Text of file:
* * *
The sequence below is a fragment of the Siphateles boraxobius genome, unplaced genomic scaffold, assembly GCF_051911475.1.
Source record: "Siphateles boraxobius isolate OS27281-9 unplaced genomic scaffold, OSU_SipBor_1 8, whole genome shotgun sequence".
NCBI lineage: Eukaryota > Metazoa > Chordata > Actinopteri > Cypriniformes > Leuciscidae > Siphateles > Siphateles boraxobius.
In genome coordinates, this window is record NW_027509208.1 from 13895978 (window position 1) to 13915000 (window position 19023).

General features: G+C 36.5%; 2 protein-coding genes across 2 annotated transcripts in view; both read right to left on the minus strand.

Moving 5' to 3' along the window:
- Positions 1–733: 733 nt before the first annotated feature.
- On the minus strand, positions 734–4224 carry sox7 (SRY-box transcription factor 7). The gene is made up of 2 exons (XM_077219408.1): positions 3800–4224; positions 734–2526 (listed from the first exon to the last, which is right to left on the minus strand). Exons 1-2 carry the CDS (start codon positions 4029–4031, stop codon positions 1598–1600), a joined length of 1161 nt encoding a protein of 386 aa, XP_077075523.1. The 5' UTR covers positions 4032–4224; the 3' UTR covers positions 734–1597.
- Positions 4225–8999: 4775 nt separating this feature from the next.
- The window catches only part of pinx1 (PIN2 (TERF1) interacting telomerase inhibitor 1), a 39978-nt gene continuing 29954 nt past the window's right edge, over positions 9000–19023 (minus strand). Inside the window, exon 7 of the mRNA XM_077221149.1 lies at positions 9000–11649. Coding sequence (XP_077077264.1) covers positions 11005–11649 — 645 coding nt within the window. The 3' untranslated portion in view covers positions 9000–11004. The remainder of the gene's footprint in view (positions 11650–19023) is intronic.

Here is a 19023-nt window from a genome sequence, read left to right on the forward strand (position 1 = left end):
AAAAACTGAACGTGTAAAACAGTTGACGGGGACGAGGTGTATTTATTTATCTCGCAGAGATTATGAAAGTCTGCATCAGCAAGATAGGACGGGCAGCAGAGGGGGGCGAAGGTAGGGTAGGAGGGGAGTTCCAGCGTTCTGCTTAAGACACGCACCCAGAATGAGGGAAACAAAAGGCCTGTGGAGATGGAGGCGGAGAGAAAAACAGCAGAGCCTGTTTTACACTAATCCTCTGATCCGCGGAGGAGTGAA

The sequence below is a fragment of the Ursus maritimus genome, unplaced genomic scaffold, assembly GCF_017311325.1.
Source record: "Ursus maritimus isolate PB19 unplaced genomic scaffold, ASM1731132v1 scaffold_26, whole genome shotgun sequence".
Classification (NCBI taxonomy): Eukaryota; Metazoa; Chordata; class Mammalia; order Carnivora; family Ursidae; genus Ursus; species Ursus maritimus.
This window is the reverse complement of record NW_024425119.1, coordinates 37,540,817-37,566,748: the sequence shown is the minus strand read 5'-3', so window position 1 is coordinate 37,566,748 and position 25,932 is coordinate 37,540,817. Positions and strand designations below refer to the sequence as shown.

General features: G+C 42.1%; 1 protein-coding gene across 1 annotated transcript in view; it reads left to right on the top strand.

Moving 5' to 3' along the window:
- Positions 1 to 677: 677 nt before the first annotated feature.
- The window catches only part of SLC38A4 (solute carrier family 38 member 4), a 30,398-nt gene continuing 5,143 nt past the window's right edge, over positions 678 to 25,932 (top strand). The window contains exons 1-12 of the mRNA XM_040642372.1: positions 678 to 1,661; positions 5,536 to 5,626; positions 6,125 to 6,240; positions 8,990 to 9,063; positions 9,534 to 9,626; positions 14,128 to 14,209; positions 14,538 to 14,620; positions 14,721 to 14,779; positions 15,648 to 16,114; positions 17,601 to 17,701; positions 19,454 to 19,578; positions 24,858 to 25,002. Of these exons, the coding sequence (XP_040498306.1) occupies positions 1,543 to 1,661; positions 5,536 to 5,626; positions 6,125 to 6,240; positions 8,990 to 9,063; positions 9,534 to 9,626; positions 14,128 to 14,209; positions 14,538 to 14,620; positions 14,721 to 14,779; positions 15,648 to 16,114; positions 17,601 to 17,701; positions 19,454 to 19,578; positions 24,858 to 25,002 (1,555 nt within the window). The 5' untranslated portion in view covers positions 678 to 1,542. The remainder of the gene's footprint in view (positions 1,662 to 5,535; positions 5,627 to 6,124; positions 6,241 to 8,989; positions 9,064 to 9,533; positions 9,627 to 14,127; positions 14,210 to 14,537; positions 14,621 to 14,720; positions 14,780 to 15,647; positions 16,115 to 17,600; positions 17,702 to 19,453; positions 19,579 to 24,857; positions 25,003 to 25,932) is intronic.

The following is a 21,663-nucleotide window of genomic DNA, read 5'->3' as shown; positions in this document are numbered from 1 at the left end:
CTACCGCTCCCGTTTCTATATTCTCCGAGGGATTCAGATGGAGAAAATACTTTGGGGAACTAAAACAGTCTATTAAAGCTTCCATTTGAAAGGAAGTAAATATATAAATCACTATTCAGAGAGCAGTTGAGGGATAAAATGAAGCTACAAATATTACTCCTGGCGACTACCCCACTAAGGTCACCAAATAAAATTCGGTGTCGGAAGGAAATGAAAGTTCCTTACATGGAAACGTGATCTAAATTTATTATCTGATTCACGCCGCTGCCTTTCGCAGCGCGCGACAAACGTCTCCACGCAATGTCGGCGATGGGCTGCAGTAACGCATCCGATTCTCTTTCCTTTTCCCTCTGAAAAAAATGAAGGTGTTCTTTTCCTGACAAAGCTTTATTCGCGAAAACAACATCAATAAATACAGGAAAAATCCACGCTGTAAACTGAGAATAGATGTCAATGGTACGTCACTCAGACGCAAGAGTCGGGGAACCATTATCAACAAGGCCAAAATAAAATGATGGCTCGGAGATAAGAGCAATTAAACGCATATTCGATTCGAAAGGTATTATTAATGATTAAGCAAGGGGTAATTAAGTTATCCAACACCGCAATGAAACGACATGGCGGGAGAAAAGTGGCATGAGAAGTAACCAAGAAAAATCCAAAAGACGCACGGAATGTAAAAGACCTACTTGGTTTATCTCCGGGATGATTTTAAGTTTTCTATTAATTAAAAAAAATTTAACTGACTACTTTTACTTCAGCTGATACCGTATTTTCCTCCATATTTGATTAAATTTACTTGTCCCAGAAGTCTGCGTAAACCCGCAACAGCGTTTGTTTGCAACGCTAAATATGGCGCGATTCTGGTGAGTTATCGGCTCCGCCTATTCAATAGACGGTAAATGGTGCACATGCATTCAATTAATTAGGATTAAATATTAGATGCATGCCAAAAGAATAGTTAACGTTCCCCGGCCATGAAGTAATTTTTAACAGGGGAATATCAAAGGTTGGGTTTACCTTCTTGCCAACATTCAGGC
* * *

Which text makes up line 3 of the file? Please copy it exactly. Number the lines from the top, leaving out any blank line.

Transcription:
NCBI lineage: Eukaryota > Metazoa > Chordata > Actinopteri > Cypriniformes > Leuciscidae > Siphateles > Siphateles boraxobius.